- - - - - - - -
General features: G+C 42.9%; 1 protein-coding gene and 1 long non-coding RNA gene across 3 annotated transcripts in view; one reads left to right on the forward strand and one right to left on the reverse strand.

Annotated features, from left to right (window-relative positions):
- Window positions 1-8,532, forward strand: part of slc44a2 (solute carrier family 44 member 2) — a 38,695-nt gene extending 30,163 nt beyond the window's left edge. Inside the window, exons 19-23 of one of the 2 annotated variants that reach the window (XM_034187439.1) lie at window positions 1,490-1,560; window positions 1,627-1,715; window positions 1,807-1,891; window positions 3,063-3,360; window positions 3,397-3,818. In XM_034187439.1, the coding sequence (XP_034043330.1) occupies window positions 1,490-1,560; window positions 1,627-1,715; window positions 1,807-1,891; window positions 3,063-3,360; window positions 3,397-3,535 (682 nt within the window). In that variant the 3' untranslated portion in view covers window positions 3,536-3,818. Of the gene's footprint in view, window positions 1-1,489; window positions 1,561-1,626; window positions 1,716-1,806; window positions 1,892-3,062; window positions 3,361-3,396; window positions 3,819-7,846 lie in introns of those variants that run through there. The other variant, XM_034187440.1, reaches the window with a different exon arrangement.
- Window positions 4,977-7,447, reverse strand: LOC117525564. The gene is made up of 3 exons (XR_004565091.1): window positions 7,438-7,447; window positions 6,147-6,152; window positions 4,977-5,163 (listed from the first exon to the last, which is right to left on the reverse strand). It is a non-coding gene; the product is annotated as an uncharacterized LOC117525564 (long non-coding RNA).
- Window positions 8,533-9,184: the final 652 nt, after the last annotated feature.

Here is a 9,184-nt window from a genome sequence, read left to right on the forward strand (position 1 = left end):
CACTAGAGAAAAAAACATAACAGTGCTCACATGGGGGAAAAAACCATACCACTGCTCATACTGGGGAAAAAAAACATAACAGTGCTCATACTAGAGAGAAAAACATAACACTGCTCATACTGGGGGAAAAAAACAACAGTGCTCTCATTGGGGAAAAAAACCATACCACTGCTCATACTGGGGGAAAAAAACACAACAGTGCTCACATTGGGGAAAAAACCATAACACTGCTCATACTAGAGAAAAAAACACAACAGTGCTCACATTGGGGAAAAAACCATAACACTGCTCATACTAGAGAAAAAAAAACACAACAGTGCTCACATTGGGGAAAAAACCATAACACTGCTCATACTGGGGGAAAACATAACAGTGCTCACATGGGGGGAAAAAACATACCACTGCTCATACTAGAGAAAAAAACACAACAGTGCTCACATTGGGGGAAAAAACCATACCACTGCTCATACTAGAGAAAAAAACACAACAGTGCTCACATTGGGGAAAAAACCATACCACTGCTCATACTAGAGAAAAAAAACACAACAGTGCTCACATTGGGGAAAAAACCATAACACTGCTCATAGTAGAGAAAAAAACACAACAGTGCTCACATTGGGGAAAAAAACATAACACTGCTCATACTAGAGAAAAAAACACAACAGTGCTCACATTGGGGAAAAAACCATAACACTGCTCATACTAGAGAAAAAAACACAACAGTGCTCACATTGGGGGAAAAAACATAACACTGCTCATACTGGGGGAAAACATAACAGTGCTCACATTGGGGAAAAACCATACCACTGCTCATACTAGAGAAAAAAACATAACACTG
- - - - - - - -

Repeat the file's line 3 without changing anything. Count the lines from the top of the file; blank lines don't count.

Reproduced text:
- Window positions 1-8,532, forward strand: part of slc44a2 (solute carrier family 44 member 2) — a 38,695-nt gene extending 30,163 nt beyond the window's left edge. Inside the window, exons 19-23 of one of the 2 annotated variants that reach the window (XM_034187439.1) lie at window positions 1,490-1,560; window positions 1,627-1,715; window positions 1,807-1,891; window positions 3,063-3,360; window positions 3,397-3,818. In XM_034187439.1, the coding sequence (XP_034043330.1) occupies window positions 1,490-1,560; window positions 1,627-1,715; window positions 1,807-1,891; window positions 3,063-3,360; window positions 3,397-3,535 (682 nt within the window). In that variant the 3' untranslated portion in view covers window positions 3,536-3,818. Of the gene's footprint in view, window positions 1-1,489; window positions 1,561-1,626; window positions 1,716-1,806; window positions 1,892-3,062; window positions 3,361-3,396; window positions 3,819-7,846 lie in introns of those variants that run through there. The other variant, XM_034187440.1, reaches the window with a different exon arrangement.